And beginning at Moses and all the Prophets, He expounded to them in all the Scriptures the things concerning Himself. Luke 24.27
This week’s video is presentation 14 in our study of Acts, and completes the introduction to disciple-making from presentation 13. You can view it by clicking here (scroll down to Lesson 14).
Read and meditate on Acts 16.1-5.
OK, so Paul heads out, letter from the Jerusalem council in hand, to inform the churches he founded on his first missionary journey, of the council’s directive. So what’s the first thing we find him doing? Circumcising some guy!
1. Is Paul flouting the council? Has he thrown his lot in with the Judaizers? Not at all. Timothy is the “son of a certain Jewish woman who believed, but his father was Greek.” And everyone who knew him, knew it. Obviously, his father had not felt the compulsion to circumcise his son, but now this half-Jew would be ministering among Jews and Gentiles alike, and Paul was simply extrapolating the council’s wisdom in order to make sure Timothy would not be a stumbling-block either to Gentiles or Jews. Meditate on 1 Corinthians 9.19-23. How can you see this principle at work here?
2. Together Paul and Timothy visited the churches founded on that first journey, distributing the directive of the council and strengthening the churches in the faith. What does a church look like that’s being strengthened in the faith?
3. The result is that the work of the Gospel continued and many people came to the Lord through the strengthened witness of the churches. Is it natural to expect that strong churches should be used of God to lead many people to faith in Christ? Why or why not?
4. I’m thinking Paul must have fumed a bit as he set off from Antioch, a little put out with Barnabas. Before long, however, he must have realized the wisdom of his old mentor. Paul had Silas with him – who apparently stayed on in Antioch when Judas returned to Jerusalem (as reported by at least one ancient but not reliable manuscript, v. 34) – but he saw an opportunity with young Timothy. Silas was already a seasoned preacher and disciple-maker. He probably gained nothing from being with Paul. But Timothy would be to Paul what John Mark was to Barnabas, as we now see Paul taking on the work he’d learned from his mentor. He must have smiled to himself, thinking about Barnabas and Mark on Cyprus. How can you see Paul’s teaching of 2 Timothy 2.2 at work in this situation?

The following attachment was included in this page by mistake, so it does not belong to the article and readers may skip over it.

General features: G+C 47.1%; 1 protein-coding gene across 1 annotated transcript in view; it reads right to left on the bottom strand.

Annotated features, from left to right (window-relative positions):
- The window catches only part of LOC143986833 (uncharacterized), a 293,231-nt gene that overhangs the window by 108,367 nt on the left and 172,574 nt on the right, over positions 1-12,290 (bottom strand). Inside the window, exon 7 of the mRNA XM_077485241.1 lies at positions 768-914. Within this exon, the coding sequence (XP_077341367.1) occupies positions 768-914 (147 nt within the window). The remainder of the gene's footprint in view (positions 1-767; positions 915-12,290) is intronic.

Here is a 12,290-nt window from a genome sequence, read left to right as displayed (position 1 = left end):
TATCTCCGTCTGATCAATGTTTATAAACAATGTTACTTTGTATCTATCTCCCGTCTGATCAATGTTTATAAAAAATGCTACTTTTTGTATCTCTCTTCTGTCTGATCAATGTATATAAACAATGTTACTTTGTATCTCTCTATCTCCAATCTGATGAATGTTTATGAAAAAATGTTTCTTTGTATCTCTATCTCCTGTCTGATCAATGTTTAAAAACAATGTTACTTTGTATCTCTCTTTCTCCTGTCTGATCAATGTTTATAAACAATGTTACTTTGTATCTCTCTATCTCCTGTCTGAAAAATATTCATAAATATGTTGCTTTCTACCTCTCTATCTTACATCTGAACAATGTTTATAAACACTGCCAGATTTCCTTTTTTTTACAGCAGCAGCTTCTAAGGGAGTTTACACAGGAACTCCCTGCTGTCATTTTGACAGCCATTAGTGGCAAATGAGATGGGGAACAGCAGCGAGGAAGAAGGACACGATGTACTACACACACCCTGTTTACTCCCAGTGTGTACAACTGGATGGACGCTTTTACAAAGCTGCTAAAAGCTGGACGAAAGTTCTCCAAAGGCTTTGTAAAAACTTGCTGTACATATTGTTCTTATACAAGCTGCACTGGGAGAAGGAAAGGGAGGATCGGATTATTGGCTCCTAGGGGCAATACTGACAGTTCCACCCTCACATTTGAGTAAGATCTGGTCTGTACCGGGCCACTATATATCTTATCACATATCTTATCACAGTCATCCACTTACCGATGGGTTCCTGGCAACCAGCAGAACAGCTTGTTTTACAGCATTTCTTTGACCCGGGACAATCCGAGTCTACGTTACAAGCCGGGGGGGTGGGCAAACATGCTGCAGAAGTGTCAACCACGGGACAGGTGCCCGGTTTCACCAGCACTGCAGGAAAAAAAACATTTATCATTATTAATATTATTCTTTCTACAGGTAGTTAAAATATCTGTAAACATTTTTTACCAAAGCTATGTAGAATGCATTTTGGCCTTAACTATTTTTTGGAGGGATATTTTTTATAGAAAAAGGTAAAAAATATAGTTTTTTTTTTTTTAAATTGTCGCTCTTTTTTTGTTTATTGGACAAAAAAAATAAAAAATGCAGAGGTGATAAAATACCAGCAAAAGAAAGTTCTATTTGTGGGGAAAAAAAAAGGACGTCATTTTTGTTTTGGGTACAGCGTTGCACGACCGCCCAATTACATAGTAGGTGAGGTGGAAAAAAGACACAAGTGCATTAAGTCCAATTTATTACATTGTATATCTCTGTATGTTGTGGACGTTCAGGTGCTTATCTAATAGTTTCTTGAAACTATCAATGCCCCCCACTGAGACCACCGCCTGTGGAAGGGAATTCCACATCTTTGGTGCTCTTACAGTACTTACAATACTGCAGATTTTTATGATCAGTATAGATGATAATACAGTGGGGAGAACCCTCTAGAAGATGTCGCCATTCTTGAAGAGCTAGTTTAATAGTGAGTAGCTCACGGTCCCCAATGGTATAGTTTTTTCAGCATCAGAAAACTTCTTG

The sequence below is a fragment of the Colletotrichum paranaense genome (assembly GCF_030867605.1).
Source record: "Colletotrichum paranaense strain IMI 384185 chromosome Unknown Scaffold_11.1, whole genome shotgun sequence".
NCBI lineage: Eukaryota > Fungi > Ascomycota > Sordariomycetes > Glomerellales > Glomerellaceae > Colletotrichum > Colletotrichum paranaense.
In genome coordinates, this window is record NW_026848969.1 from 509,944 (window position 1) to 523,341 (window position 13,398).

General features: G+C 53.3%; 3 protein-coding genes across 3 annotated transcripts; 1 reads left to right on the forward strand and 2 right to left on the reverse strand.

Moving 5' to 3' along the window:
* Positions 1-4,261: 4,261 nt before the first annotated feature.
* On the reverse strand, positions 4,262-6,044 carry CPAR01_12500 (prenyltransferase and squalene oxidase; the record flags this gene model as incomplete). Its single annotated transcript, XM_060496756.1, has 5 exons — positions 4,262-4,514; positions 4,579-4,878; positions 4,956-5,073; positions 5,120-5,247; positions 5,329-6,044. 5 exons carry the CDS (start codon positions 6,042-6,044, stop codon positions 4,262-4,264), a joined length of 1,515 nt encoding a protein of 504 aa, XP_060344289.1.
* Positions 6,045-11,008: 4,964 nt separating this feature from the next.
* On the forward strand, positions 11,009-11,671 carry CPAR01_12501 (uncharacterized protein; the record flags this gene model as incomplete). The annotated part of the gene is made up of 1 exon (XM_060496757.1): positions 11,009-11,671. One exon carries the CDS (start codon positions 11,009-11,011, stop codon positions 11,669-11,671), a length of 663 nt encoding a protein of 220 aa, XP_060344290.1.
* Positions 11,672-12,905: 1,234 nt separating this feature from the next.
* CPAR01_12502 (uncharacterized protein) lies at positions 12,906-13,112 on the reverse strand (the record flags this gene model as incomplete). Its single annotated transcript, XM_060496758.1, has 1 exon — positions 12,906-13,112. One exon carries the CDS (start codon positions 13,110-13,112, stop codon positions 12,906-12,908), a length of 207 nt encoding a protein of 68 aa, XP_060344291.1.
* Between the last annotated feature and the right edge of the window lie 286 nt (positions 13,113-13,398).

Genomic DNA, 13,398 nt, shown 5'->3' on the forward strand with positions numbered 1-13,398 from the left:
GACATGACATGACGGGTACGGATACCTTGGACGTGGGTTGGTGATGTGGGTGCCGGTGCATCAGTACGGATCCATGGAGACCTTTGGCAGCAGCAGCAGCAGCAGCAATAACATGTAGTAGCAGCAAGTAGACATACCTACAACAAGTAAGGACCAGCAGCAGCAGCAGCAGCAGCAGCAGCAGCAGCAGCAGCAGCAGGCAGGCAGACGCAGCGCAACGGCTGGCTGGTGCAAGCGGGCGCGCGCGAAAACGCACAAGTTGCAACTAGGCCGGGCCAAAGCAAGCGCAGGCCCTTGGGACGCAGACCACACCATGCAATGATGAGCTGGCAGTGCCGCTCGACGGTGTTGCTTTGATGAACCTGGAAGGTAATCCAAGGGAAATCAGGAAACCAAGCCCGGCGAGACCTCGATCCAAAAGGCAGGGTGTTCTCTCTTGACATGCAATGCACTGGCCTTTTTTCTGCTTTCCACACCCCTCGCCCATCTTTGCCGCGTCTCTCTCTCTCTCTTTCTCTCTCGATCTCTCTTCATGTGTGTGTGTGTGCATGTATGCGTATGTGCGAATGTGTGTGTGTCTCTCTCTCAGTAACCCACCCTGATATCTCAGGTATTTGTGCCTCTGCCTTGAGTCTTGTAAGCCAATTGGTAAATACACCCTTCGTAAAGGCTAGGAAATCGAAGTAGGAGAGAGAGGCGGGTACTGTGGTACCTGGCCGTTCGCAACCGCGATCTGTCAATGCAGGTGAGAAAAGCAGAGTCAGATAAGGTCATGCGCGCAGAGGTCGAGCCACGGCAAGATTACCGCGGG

5. Often, the best place to train new leaders is in the midst of the work of ministry. This is what Jesus did, and now we see this is what Paul and Barnabas did as well. How should such a template shape the work of leadership development in a local church?
The ongoing work of Christ continues as Paul and Barnabas separate to take up the work they’d begun in the cities of the Roman world. All churches need continual strengthening, and it is the responsibility of church leaders both to understand where their churches need to grow, and to lead them into growth. How do your church leaders assess your church to determine areas where growth is needed?
Return, we beseech You, O God of hosts;
Look down from heaven and see,
And visit this vine
And the vineyard which Your right hand has planted,
And the branch that You made strong for Yourself.
It is burned with fire, it is cut down;
They perish at the rebuke of Your countenance.
Let Your hand be upon the man of Your right hand,
Upon the son of man whom You made strong for Yourself.
Then we will not turn back from You;
Revive us, and we will call upon Your name.
Restore us, O LORD God of hosts;
Cause Your face to shine,
And we shall be saved!
T. M. Moore
Each week’s studies in Acts are bound together into a free PDF that you can download for personal or group use (click here). Each week also features a video related to the studies of the week, which you may find helpful as you work through our studies in Acts.
Acts is the record of Christ’s ongoing work as King and Lord. This is the work of bringing the Kingdom of God to earth as it is in heaven. Read more about the implications of this work in our new book, The Kingdom Turn (click here).
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